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Living with Guilt vs Living with Gusto

Written by: Alice D. Hoag, Ed.D.
Living with Guilt vs Living with Gusto

A few years ago, I intercepted one of my sons as he was descending the staircase and heading outside. He explained, with a guilty expression on his face, that he was going to go outside to smoke a cigarette. Ever since I was my grandmother’s companion during her final months of life as she went through chemo and radiation treatments for lung cancer after her 50 years of smoking cigarettes, I’ve not been a fan of cigarette smoking. And he knew this. I stopped him and challenged, “Either do it with gusto or don’t do it at all.” I went on to encourage him, “Fully enjoy inhaling and blowing smoke rings or whatever you do. Get the most out of whatever it is that you do. Choose wisely, then do it with no guilt. If you cannot enjoy it fully, then don’t do it at all.”

In the decade since that first statement just slipped out of my mouth on its own, I’ve reflected on that sentiment. I believe it is a way of living life to its fullest. “Either do it with gusto or don’t do it at all.”

Each moment of each day, we make choices about our actions: “Should I do this?” or “I really have to do that.” And so on. Many of the choices we make are compelled by guilt or obligation. This creates a heaviness in the doing: rounded shoulders, bent posture.

It’s as though we’re hiding something from…from whom? From ourselves? No, we know what we’re doing. From God? No, He knows what we’re doing and knew what we’d do even before we made the choice. Are we hiding an unsavory motive behind the action? Maybe the heaviness is related to an anxiety about “What if?” (“What if I don’t do it, then what will people say?” or “What if I didn’t do it well enough?” or worse yet, “What if I’m not good enough?”)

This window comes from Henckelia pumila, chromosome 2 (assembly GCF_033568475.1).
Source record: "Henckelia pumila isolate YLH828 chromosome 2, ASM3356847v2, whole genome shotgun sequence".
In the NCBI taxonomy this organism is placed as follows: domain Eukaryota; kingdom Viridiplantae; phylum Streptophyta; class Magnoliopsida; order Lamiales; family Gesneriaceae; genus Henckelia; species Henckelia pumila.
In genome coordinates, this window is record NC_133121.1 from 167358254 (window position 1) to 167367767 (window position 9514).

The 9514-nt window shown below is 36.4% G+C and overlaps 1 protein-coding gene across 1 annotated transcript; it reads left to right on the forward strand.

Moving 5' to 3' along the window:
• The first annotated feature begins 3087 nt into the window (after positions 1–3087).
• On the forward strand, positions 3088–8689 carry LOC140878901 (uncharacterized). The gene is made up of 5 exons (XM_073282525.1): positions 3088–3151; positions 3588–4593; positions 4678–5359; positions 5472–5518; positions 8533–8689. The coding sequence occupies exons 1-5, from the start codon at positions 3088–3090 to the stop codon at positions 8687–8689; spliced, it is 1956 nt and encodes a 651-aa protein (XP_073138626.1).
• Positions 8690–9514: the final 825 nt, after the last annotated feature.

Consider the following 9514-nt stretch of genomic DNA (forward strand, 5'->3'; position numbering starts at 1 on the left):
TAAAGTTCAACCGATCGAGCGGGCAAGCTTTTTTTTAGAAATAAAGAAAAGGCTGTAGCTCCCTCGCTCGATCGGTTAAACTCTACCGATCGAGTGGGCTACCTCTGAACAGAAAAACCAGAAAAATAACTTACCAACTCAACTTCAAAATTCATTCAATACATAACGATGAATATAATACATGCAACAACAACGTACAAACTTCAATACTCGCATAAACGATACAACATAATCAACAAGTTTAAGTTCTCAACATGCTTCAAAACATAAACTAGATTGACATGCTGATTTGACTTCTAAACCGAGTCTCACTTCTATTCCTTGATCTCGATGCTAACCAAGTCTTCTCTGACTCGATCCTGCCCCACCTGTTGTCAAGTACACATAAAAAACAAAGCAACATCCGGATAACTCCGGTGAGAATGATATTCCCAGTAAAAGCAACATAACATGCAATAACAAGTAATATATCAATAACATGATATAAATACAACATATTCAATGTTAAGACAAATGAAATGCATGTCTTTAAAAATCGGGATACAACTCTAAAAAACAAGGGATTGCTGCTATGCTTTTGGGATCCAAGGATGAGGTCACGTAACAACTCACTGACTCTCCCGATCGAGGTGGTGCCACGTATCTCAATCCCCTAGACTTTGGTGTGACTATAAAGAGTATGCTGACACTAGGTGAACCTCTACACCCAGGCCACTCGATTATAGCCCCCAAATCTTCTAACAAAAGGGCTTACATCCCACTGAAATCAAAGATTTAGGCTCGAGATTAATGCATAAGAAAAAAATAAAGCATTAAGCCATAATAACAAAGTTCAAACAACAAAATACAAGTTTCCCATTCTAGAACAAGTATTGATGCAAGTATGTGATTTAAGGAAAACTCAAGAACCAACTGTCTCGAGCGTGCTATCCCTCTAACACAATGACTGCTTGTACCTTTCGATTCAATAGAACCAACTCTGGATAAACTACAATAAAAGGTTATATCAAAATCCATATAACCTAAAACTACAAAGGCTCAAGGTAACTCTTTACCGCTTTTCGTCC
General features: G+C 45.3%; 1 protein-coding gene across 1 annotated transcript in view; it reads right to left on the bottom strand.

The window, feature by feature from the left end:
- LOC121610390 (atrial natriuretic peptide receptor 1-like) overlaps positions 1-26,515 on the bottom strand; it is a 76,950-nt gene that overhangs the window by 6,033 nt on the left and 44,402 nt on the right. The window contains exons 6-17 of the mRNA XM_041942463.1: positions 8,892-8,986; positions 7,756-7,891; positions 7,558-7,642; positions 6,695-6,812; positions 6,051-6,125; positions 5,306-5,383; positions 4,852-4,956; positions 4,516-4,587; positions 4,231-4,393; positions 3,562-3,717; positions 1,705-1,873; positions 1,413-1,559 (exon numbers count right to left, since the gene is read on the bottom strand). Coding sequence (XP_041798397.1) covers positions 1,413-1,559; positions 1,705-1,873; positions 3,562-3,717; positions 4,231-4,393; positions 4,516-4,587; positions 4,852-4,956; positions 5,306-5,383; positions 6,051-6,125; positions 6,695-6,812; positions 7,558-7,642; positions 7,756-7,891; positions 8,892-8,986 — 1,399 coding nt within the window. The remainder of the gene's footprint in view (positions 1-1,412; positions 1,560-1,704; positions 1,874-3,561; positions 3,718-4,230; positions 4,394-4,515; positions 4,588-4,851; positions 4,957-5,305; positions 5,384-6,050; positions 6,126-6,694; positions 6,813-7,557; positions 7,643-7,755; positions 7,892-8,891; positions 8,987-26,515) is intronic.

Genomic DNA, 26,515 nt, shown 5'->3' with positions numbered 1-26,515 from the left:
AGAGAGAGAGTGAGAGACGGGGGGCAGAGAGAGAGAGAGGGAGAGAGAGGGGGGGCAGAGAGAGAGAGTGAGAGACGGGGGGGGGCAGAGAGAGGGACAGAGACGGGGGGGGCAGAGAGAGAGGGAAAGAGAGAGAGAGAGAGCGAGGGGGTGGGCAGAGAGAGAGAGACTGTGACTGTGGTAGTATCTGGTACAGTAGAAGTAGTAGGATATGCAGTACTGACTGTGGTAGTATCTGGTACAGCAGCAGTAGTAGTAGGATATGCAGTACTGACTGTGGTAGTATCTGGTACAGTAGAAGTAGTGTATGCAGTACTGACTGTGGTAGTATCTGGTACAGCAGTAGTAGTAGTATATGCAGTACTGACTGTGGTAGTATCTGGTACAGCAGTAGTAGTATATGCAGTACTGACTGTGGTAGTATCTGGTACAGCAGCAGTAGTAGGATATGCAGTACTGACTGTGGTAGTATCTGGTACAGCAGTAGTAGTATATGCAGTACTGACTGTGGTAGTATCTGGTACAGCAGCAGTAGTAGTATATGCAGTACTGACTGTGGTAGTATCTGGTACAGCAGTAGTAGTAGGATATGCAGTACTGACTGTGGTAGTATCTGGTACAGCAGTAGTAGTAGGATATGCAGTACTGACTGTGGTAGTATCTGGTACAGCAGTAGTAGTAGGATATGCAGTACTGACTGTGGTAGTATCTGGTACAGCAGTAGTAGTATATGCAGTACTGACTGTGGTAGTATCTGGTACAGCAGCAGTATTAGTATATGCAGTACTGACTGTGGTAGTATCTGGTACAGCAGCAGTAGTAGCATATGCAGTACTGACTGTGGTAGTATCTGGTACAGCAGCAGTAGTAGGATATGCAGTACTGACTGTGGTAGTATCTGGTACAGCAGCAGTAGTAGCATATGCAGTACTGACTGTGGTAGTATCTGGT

Guilt and anxiety. Neither is a good option to live with as a way of life, yet I interact with so many people who do live in a constant state of guilt and/or anxiety! It’s their default mode; it just happens without even thinking. Every action and thought carries with it either a sense of guilt or anxiety.

“Being my best self” is a way of life that I attempt to live by every moment of every day. While I may not hit the “best self” goal all the time, I can certainly choose the “better self” more often than not. It’s an element of being a good steward of what I’ve been given. And we’re all called to good stewardship of everything we’ve been given: time, talent, energy, body, mind, actions, motives, finances, relationships, and on and on.

Being my best self requires that I observe what I’m allowing myself to think (Phil 4:8-9) and how I’m expressing myself (words and actions), and then deciding if this is consistent with my best self, if this is being a good steward of my higher calling as a human being. When I engage in mindless actions, which end up being re-actions anyway, then I find that guilt or anxiety ensues.

Being my best self involves intentionality. Intentionally choosing the better train of thought, the better course of action, the purer motive of my heart. Intentionally becoming more and more Christlike in my journey toward sanctification.

It is not an easy task to choose our better self (or best self). It requires that we surrender the easy path, the selfish or self-protective default mode in each of us. However, as we do, we become more intentional. When we choose our actions intentionally to be consistent with our best self, we end up being less guilt-driven. And when we act intentionally, there is less anxiety. There’s actually less emotional involvement at all. Acting intentionally requires that we observe the options from several angles, then choose the best version of myself to move forward in a direction. This results in freedom, contentment, and joy. That’s living with Gusto!

If you’d like guidance and encouragement on choosing joy and living with gusto as your better self, I’d love to come alongside and walk with you on your journey.